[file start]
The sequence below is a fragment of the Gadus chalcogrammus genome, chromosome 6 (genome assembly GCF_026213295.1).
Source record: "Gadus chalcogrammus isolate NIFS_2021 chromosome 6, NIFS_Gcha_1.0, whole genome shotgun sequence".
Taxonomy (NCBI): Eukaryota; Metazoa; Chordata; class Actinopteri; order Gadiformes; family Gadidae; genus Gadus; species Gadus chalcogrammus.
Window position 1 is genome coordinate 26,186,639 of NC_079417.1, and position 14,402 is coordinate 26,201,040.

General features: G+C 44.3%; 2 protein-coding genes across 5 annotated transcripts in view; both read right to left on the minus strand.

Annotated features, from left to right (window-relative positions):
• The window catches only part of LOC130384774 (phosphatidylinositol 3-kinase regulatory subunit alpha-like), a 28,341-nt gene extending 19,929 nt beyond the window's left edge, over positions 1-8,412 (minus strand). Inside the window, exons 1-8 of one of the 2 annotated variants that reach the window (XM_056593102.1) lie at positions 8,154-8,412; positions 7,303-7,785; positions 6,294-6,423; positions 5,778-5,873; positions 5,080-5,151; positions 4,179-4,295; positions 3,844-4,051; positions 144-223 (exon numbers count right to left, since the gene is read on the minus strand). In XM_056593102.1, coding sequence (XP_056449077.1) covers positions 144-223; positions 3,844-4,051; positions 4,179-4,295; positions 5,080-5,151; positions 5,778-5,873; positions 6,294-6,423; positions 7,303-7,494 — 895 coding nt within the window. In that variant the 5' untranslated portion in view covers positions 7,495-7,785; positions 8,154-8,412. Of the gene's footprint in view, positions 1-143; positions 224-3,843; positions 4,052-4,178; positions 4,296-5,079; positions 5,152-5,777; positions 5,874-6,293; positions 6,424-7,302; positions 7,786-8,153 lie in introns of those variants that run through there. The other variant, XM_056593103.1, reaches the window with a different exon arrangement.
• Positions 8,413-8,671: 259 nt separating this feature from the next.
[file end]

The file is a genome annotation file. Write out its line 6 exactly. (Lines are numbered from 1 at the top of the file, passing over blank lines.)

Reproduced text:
Annotated features, from left to right (window-relative positions):